I think John read your posts differently than I did Yury Akhmetov. I'm born & raised in US and almost 30years in security industry but maybe I too am ignorant.
I agree with you that our overall security management, and yes, the technology we deploy, in the US especially within the government sector are lacking. I have no doubt that the White House is NOT still using VCR tapes but, it wouldn't surprise me if what they ARE using is 10+year old technology. Our design, procurement & security management processes in the US are fragmented. There is no standardization so we end up with a mish mash of various systems in different gov't agencies at all levels, none of which "talk" to each other, all of which fall under new management periodically which leads to changes in protocols (how long do we keep recordings). Some of these systems are very old (maybe even VCR in some cases) and no money is being allocated to its upkeep.
In the case of the Secret Service issue that started this chain, it would not be the first time an agency of our government tried to hide an embarrassement or release propoganda or half truths to the media designed to move attention off of a "hot" button issue. I don't believe much of what I hear/read anymore because of this now common occurance in the US. Now, we're probably going to spend millions of dollars to investigate & discover; who knew what when, in the "barricade incident" and that investigation will undoubtably uncover that the agency did in fact have more than 3 days of video storage (or at least the technology in place to allow for that, who knows how they programmed) and someone will be investigated for malfeance in the whole thing, someone might lose thier job and then nothing more will come of it. Ultimately it will become a political debate point as opposed to a call to action to improve our nations security and more importantly, clean up the mess in our governments processes. That's just how we roll here...
Meghan, there are lots and lots of very high-end security systems in the US. Even using Yuri's arbitrary selection of PSIM (he sells PSIM) as being the benchmark I can easily list many US examples. For example, US PSIM developer Proximex many US case studies and even UK PSIM developer CNL lists 5 out of their 13 case studies as being from the US. Then there's US PSIM developer Vidsys, who does not appear to have a case study page, but has numerous large scale US deployments.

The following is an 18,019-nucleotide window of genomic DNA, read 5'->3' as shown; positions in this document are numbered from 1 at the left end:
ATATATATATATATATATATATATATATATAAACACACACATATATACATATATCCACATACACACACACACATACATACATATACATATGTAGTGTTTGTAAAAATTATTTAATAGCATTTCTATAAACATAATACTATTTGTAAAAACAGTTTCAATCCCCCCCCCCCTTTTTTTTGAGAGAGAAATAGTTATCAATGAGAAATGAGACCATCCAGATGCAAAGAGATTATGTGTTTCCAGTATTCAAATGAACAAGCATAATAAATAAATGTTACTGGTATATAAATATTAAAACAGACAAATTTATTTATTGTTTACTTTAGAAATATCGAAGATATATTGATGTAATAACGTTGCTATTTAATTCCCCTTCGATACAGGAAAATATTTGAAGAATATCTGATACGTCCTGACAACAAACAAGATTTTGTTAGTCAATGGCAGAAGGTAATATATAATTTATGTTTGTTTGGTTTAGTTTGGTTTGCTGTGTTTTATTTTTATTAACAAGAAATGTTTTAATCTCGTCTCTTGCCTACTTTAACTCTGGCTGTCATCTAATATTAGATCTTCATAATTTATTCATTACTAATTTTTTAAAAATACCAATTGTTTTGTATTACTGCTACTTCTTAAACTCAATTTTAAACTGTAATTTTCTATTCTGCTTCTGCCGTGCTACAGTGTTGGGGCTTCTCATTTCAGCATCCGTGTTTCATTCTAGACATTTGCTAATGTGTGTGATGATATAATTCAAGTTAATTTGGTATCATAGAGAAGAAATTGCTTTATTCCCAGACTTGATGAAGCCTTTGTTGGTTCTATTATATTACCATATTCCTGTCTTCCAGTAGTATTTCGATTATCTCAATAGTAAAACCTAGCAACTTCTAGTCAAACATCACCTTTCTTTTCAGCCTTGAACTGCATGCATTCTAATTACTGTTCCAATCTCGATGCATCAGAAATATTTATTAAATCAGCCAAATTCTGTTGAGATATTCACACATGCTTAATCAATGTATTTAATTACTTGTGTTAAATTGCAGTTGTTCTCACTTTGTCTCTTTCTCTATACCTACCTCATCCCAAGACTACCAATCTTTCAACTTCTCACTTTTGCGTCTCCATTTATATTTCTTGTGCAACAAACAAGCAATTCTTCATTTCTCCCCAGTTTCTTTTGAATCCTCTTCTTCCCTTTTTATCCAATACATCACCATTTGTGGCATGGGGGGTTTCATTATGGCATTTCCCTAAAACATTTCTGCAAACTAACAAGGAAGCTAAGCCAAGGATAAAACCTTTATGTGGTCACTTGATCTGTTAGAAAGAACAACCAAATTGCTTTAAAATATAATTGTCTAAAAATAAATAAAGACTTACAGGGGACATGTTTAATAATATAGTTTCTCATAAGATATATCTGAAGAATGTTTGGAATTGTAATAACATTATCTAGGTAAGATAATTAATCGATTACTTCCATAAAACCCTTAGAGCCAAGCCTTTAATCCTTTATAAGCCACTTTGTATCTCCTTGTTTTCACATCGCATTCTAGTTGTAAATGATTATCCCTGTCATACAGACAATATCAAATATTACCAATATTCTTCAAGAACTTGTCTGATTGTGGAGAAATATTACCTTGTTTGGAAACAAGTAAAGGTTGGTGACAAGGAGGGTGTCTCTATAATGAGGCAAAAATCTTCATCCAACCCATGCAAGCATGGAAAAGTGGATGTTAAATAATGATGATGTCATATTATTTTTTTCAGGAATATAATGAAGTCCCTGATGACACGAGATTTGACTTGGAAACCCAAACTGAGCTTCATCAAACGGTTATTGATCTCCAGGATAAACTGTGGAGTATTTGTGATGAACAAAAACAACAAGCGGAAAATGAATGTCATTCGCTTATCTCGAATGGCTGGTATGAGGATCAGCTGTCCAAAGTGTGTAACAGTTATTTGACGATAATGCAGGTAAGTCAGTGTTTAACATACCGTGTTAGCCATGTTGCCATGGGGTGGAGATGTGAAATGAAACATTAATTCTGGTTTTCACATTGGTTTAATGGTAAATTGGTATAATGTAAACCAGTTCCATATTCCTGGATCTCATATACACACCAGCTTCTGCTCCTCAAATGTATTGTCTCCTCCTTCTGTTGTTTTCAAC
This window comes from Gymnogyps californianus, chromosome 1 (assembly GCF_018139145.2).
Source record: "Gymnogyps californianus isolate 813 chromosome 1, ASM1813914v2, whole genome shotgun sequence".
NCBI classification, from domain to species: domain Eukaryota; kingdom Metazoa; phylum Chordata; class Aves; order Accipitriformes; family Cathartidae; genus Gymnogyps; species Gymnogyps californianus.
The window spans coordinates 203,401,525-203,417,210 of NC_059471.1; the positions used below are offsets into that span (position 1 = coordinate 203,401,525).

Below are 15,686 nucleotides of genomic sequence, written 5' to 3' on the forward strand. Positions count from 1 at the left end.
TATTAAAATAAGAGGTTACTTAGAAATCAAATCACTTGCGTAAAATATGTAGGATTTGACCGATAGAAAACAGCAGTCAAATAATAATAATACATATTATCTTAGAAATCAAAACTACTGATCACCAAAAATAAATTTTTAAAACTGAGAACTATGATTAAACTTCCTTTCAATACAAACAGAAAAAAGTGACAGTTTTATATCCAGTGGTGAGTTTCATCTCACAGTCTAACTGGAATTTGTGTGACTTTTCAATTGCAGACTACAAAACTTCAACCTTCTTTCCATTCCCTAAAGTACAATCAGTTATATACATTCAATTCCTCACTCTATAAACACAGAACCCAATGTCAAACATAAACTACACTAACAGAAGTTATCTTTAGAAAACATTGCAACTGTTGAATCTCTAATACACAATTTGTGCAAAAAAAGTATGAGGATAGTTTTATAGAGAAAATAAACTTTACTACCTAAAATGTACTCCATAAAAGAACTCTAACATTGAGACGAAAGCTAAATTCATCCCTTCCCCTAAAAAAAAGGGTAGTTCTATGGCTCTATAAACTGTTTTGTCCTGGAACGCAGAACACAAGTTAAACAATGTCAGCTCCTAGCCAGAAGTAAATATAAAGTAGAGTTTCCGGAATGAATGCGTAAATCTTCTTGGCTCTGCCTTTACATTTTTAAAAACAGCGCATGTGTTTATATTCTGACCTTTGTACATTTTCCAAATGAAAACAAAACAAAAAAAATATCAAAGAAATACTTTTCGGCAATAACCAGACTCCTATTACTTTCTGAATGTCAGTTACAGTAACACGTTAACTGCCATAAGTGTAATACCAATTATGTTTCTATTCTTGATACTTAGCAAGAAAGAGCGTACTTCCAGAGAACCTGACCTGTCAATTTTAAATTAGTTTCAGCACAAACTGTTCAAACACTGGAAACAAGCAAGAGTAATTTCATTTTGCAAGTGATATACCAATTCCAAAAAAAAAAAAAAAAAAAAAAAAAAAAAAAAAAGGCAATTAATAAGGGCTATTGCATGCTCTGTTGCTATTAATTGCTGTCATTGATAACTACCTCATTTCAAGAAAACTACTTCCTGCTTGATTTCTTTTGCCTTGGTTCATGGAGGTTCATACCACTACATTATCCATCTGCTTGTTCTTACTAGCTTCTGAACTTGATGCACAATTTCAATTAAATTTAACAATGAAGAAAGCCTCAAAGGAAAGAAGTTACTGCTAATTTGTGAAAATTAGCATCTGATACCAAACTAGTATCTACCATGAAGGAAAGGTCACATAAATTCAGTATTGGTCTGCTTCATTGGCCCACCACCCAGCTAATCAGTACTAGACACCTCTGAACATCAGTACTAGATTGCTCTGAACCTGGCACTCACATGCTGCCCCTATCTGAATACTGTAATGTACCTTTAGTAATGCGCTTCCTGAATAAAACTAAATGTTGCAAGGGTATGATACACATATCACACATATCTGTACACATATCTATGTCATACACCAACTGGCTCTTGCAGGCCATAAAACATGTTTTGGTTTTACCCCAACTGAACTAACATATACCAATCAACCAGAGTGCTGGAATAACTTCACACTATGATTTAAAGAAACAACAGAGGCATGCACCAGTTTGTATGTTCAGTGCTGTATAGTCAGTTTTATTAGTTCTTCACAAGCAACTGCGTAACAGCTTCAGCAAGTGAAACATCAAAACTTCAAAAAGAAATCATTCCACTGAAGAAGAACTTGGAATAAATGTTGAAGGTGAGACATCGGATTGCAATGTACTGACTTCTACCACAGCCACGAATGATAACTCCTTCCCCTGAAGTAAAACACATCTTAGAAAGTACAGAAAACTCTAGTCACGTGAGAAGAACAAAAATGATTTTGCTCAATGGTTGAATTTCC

I gotcha John and I don't disagree that there are some high end systems deployed. What I was pointing out is that in general what Yuri said is true of us especially at the government level. If you look at the case studies you cited most of them are deployed in private industry as opposed to government. The Washington DC thing with CNL is heartening but thats one city in a country of how many cities? And interesting that Washington DC apparently has this technology but Secret Service only has 3 days of storage capability? And the fragmentation, lack of standardization in the government sector IS a huge problem. Always has been and I don't see anything happening legislatively to change that so agencies like the VA (cited for Proximex) will continue to have the mish mash of systems that don't talk to each other. Again - for me, this country has a very long way to go before we can boast of having good security and in the meantime we continue to do silly things like confiscate ladies tweezers in TSA lines and yet allow a guy to land his little copter on the White House lawn and then try to "explain" it away with proganda to the media. Sometimes that works and the public just accepts it and other times it turns into the full blown, expensive investigations I pointed out. In any case, its all BS as far as I'm concerned and the sooner we as a people acknowledge that we're not the "greatest" country on the planet in some respects- the sooner we'll regain the right to that titlein all respects.
Yuri said that "technology availability problem in US particularly" and his proof was googling the term 'safe city US' and finding a tiny city in the middle of nowhere. Why is that?
There's lots of impressive US government systems, almost none of which are listed on the Internet. For example, look at Genetec's case studies, they have a number of the biggest / most complex US government security systems and NONE of them are listed online.
I am not suggesting that every government agency has a space age system, but I am certainly disproving the claim about the technology not being available.
There's no argument that the technology is available, I just question whether it is being deployed in a coordinated, standardized manner within our government. I am aware of plenty of Genetec, Milestone, Exaq etc, high end sytsems in various government agencies but therein lies the problem. None of those talk to each other and the vast majority of agencies do NOT have those high end systems so you have this fragmentation. Again, you read Yuri's posts differently than I did. I think there may have been a language error/misunderstanding on his part in using the word "availability" in the first post but in the 2nd post he's clearly referring to the fact that available or not, we don't use it to the extent some other countrys do.